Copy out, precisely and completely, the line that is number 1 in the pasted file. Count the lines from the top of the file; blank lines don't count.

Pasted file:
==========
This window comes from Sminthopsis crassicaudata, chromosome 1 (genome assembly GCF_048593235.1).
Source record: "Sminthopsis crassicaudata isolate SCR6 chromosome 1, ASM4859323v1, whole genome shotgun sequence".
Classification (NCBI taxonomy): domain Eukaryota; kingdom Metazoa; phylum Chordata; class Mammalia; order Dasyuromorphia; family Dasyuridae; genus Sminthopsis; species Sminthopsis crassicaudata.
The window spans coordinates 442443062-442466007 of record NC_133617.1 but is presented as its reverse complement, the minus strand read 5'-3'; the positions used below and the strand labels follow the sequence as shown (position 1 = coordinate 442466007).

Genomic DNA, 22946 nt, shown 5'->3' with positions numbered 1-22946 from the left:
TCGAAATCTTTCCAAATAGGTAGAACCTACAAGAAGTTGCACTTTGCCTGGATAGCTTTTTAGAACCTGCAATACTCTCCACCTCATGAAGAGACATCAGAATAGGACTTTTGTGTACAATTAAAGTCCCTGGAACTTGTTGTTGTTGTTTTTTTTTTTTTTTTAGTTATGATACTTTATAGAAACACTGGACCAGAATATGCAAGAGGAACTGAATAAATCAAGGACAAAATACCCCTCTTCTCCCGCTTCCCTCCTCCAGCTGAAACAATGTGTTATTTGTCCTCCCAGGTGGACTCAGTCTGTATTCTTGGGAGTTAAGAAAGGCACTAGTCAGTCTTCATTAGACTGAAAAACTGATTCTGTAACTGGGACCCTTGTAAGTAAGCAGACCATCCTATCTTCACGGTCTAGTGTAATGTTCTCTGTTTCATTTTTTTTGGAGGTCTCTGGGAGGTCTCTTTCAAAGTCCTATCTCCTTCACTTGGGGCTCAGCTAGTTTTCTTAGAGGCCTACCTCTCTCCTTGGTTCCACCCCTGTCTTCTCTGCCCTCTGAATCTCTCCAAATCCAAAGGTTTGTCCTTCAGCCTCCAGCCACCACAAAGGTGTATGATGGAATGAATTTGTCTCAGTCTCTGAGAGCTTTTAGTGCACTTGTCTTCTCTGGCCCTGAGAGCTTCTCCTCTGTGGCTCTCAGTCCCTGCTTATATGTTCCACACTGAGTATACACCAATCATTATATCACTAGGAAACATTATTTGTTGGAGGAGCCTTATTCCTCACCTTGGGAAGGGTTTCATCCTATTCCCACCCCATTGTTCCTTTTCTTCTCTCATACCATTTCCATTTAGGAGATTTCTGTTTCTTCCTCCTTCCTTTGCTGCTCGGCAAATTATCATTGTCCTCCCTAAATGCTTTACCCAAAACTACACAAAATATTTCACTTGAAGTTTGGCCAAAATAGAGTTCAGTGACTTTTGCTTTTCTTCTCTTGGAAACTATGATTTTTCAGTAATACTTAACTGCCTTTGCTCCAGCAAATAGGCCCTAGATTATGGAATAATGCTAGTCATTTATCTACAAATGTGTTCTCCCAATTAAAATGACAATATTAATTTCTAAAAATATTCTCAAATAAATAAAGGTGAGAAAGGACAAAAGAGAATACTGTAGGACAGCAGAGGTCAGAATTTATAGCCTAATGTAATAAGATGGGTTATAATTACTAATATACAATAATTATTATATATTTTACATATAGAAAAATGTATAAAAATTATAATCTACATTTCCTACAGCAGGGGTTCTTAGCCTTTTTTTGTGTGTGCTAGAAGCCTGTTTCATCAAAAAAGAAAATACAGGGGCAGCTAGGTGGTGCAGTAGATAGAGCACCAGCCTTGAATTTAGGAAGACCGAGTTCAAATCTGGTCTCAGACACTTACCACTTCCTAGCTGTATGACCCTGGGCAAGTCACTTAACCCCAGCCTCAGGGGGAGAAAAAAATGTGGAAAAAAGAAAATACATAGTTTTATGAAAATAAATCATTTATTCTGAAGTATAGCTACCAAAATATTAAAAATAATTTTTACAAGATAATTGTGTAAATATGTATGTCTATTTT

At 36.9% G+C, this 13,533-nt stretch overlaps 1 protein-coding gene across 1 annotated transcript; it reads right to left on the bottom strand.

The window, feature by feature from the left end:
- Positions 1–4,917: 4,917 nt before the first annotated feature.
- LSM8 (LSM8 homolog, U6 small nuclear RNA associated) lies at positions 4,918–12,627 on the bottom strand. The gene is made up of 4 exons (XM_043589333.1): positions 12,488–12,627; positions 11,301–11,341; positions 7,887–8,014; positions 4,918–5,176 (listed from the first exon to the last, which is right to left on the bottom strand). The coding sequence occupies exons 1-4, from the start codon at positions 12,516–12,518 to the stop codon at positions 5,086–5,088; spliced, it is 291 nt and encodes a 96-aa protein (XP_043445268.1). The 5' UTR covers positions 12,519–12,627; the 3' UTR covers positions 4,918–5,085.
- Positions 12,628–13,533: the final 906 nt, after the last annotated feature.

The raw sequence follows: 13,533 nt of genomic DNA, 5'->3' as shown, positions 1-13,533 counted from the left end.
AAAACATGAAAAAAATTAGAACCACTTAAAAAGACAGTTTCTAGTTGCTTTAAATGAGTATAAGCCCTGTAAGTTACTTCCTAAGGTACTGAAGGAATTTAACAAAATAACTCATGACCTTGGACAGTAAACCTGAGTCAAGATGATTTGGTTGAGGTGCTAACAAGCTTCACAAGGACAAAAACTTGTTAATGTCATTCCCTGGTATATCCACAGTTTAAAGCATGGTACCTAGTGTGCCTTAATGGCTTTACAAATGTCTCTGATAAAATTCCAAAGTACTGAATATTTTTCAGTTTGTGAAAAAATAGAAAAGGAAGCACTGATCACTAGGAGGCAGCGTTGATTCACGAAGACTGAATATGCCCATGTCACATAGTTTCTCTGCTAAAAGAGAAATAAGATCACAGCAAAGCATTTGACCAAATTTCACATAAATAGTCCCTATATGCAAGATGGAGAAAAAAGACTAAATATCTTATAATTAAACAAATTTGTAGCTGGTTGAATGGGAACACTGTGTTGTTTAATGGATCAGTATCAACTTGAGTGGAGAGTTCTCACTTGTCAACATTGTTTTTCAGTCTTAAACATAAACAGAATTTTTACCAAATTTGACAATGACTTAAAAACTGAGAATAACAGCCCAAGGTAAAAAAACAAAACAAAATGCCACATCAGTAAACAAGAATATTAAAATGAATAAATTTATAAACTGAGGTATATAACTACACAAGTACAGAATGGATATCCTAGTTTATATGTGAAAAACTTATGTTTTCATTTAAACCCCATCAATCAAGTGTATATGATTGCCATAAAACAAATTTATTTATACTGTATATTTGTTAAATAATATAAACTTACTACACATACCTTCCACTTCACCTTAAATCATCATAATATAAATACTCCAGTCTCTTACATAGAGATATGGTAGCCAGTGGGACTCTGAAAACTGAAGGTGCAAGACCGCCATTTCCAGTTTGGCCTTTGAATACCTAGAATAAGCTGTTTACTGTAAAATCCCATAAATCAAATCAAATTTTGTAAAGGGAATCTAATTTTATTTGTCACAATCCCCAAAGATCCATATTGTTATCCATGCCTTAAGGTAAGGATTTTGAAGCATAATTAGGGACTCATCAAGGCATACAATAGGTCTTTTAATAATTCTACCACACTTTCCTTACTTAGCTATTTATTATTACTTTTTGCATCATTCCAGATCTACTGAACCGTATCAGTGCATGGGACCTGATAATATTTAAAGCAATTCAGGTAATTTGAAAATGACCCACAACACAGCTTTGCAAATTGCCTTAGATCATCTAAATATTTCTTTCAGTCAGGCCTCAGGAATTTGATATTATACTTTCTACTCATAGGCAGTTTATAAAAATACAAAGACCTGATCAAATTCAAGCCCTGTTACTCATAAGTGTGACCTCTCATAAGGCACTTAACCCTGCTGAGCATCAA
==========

This window comes from Sminthopsis crassicaudata, chromosome 1 (genome assembly GCF_048593235.1).